Gill Stevens says
I use my transferwise borderless euro balance account to pay Spanish electric water community fees etc.
Pietru C says
Very interesting article. I loved Transferwise and their borderless account. I used mostly for receiving USD in the US while being an EU resident. The debit card was awesome: it allowed me to spend my USD in the EU while paying in EUR.
Unfortunately, they closed my account (it should be a mistake, and I’m appealing).
In the meantime, do you know of any alternative (multicurrency account)?
Thanks and regards
Melinda H says
I have a Borderless account with Transferwise, into which I transfer USD. The money is not converted, just transferred. This used to take seconds. But lately I’ve noticed the transfers are taking much, MUCH longer. The last one I tried told me I’d be waiting 8 days for a payment of less than $1000. Unacceptable. Transferwise does not tell its customers that it hangs onto their money so it can gamble on currency futures. The low fees are just to lure suckers in. I don’t recommend anybody trust these fraudsters with their money.
Gill Stevens says
Transferwise have never hung onto any of my money. I have a £ balance $ balance and a € balance Any payments made from those accounts are sent within 5 seconds. Have been with them for a few years. Have a debit cards can set up direct debits and the fees are really low. I would not use anyone else. Previously I used to just send euros to my Spanish bank. Even then it only took seconds. I now convert into dollars and euros from my pound balance which comes from my uk bank. All works really well.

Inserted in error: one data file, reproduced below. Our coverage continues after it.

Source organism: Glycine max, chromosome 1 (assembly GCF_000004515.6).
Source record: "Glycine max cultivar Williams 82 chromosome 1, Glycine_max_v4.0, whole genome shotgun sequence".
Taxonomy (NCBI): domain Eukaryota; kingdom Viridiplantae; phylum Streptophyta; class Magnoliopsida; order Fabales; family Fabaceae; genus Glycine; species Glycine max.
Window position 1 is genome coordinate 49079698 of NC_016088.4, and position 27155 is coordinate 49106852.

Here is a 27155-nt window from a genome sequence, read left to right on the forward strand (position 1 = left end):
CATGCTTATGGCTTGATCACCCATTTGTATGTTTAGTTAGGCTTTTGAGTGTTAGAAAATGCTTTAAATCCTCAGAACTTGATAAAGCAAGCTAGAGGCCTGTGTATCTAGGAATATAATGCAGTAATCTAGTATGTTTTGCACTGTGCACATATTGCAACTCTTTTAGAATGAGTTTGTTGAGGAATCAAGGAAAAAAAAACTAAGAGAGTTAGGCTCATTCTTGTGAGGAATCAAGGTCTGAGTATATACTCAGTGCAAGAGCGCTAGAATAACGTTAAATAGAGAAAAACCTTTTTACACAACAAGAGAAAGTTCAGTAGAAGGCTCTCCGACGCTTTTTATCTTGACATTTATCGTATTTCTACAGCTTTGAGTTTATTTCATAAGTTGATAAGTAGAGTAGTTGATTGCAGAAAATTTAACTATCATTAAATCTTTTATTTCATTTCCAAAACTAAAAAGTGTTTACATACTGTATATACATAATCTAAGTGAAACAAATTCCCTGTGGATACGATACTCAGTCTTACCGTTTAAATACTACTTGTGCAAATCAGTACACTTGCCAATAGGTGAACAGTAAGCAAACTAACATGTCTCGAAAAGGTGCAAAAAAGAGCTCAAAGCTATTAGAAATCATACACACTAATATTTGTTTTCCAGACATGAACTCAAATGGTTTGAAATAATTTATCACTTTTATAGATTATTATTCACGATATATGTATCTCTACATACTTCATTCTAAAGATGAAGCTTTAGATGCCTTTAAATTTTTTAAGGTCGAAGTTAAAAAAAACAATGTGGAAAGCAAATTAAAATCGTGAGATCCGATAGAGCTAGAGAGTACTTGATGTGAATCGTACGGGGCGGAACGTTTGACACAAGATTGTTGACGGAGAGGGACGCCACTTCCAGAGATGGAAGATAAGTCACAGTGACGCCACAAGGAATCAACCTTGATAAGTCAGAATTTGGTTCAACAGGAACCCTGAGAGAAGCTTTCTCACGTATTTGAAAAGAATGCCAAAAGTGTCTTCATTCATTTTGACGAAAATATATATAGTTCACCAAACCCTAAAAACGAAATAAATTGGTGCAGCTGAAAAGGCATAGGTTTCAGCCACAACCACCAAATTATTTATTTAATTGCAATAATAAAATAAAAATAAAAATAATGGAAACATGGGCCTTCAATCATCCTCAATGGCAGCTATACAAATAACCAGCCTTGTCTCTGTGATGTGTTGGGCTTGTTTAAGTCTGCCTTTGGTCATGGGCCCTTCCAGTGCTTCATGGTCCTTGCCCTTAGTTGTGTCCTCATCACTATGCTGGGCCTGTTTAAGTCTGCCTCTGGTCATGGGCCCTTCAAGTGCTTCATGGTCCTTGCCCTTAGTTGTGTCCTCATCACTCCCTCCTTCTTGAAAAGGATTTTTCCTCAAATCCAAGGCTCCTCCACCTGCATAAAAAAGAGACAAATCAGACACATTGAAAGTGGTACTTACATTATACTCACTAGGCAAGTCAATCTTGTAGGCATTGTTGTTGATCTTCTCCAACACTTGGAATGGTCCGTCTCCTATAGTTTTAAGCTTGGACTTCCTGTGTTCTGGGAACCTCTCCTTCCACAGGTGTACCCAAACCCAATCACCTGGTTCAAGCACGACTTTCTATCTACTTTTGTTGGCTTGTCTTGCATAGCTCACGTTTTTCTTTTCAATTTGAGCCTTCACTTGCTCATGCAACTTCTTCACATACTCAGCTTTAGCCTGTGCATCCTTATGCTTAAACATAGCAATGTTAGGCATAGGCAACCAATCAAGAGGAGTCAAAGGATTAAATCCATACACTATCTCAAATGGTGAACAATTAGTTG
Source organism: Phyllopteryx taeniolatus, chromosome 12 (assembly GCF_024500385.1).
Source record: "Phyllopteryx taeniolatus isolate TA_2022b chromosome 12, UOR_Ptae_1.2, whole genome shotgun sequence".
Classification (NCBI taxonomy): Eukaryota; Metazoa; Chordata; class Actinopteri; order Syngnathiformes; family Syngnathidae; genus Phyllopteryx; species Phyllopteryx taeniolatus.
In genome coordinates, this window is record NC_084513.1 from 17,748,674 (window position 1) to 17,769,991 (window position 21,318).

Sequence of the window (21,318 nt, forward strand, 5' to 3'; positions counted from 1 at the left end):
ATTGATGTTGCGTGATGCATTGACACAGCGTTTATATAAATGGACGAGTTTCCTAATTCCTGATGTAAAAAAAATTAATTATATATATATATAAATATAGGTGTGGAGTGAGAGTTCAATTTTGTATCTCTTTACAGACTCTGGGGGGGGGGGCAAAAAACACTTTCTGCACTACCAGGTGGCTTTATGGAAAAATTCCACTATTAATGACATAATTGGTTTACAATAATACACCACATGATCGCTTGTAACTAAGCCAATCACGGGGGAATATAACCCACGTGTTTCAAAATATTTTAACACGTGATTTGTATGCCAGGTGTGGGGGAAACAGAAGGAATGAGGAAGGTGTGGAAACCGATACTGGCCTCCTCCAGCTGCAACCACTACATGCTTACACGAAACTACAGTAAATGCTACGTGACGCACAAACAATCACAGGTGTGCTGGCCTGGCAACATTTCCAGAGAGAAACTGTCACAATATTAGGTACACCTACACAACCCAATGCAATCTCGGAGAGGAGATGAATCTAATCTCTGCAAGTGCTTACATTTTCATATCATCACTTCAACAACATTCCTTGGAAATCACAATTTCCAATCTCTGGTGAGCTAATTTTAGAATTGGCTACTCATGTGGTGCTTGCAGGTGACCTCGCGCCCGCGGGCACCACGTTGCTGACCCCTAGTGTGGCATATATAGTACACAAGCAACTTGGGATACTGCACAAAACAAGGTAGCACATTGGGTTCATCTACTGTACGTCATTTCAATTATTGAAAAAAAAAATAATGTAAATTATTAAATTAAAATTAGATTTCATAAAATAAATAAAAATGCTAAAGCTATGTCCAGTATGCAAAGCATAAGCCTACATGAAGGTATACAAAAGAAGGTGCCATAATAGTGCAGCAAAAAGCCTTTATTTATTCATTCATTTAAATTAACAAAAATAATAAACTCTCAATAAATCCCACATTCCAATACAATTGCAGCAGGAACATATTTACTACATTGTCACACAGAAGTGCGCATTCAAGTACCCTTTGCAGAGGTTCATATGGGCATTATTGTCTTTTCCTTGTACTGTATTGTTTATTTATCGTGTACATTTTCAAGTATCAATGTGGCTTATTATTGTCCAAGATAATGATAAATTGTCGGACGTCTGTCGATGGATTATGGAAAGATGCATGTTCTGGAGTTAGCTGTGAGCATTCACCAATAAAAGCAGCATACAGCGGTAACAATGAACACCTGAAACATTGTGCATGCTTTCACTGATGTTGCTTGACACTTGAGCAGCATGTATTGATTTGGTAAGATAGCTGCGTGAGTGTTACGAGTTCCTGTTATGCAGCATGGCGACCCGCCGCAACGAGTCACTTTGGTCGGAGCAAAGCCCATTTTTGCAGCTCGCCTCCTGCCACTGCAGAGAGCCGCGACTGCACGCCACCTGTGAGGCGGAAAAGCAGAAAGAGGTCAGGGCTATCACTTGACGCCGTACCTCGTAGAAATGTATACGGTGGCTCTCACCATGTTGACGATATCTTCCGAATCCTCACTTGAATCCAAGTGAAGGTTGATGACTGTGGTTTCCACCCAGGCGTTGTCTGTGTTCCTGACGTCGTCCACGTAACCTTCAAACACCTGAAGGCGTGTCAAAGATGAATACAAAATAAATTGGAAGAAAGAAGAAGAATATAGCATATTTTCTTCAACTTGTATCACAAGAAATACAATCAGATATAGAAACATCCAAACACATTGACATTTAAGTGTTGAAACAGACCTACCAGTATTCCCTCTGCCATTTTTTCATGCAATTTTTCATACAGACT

Gill Stevens says
I have replied to this twice. Neither of my replies are being printed. Disappointed in transferwise when just trying to help and commend the company at the same time !
“All TransferWise borderless account customers will have the option of applying for a prepaid debit card” but only if you live in one of the supported countries. Sadly, my country is on a wait list.
I have used the TW borderless account for years for simple bank to bank transfers. TW does not work for transfers that require “for further credit to” bank sub-accounts.
Aamir Durrani says
Business debit card is free.
15 £ setup fees for business account
For personal account you must send minimum 20£ from any of the personal account under your name via swift, if international otherwise your personal account will not opened.
Personal debit card 5£
Scott nagle says
Great report. Are you aware of interest bearing accounts and or accounts allowing cash deposits? I have USA & EU citizenship but pay US taxes so I have limits in Europe. Looking for a free savings account in Europe. Can’t seem to find one
Wish someone would talk instead of pre text messages that are not applicable. I’m told I’m drawing more than aslef per day and still fees above that too. How can I draw more than my daily allowance?
Live in Spain full time, have used TW for a good few years with no problems, my query is our pensions are paid weekly/monthly into our English bank, if our English bank closed the bank account and we transferred the money to TW would our pensions be able to pay into a TW account directly.
Jean Galea says
I don’t think TW will have any problem with that, you’d need to check with the English side if that’s ok.
Another Transferwise limitation vs an actual bank account: you cannot deposit cash. That said I am a big fan of the service.
Jean Galea says